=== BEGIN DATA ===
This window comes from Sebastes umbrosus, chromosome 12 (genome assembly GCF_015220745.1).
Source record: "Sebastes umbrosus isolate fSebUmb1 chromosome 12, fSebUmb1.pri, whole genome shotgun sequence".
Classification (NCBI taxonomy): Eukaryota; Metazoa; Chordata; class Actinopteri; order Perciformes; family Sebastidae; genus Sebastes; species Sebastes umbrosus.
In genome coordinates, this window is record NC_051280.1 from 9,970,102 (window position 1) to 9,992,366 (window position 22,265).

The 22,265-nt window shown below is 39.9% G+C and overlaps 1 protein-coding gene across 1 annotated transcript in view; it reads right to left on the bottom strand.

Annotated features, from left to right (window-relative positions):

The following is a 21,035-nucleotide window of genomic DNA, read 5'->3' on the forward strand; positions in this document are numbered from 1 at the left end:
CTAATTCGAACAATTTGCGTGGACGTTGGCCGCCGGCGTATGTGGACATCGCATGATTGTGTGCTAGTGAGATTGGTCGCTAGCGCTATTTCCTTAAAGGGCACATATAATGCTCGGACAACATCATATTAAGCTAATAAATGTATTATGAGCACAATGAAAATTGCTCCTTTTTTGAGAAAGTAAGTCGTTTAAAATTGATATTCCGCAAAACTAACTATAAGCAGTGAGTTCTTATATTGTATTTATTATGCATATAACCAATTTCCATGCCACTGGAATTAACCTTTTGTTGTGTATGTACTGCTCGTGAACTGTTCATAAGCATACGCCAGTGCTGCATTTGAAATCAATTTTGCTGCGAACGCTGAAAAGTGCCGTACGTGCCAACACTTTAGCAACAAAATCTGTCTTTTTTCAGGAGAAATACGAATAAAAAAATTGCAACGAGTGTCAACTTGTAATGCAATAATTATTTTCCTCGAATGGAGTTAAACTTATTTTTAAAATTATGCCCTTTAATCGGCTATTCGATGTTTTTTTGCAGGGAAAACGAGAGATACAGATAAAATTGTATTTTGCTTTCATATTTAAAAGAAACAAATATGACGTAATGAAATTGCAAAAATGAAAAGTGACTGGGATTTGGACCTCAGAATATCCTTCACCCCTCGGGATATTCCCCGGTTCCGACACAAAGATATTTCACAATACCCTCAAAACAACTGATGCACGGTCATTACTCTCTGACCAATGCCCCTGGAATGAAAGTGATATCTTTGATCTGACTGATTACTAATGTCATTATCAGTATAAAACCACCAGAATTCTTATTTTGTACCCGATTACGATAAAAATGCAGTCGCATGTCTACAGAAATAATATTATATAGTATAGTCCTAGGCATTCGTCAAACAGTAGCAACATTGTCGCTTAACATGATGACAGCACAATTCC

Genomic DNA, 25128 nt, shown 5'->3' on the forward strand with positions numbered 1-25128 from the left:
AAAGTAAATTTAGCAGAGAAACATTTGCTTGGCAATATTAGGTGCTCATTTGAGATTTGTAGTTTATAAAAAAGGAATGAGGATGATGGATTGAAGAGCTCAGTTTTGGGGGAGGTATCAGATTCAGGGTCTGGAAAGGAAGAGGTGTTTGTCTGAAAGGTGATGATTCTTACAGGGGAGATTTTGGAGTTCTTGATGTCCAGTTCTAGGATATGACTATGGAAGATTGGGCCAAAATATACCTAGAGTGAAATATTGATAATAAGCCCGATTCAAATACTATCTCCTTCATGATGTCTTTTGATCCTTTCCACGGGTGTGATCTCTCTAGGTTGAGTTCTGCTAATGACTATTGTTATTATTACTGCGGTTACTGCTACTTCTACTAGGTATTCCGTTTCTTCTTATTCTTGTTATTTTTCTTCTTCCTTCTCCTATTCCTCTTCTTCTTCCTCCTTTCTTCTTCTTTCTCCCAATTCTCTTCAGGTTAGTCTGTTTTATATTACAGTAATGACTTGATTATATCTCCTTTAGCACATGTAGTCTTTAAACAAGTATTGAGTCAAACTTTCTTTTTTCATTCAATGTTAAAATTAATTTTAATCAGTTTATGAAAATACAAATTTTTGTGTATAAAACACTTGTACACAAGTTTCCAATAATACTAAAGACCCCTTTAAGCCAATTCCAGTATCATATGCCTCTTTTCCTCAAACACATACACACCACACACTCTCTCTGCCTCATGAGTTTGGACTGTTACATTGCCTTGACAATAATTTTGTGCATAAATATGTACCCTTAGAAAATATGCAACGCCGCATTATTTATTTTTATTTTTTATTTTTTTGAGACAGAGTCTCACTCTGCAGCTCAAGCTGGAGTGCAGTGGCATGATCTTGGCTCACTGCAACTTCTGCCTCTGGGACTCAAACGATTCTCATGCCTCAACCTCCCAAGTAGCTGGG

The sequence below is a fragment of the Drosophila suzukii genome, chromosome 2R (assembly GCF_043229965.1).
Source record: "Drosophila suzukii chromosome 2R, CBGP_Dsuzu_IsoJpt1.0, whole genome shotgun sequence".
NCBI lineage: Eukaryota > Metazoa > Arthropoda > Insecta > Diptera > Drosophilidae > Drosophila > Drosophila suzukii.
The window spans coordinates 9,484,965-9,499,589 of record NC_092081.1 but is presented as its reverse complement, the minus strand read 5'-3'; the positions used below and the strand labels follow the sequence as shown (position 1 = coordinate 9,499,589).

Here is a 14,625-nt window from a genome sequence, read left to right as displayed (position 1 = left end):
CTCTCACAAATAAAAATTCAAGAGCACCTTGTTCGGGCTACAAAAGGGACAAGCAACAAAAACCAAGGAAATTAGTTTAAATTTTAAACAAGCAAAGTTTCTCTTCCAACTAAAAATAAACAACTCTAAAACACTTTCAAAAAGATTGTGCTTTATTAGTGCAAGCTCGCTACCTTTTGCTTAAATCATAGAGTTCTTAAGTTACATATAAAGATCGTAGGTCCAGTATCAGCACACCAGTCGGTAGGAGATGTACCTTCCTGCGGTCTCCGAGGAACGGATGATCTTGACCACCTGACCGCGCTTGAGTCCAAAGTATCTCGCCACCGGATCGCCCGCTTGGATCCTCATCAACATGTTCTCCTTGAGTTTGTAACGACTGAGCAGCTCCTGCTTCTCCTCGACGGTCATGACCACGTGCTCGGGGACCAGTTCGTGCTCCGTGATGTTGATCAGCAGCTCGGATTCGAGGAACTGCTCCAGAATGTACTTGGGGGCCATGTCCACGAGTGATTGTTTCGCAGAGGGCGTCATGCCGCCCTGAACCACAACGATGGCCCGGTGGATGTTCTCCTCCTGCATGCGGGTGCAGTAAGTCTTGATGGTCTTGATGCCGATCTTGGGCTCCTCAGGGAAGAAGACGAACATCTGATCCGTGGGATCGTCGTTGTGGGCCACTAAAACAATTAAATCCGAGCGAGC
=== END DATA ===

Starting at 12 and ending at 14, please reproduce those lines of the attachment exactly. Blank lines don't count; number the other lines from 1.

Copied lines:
Source record: "Drosophila suzukii chromosome 2R, CBGP_Dsuzu_IsoJpt1.0, whole genome shotgun sequence".
NCBI lineage: Eukaryota > Metazoa > Arthropoda > Insecta > Diptera > Drosophilidae > Drosophila > Drosophila suzukii.
The window spans coordinates 9,484,965-9,499,589 of record NC_092081.1 but is presented as its reverse complement, the minus strand read 5'-3'; the positions used below and the strand labels follow the sequence as shown (position 1 = coordinate 9,499,589).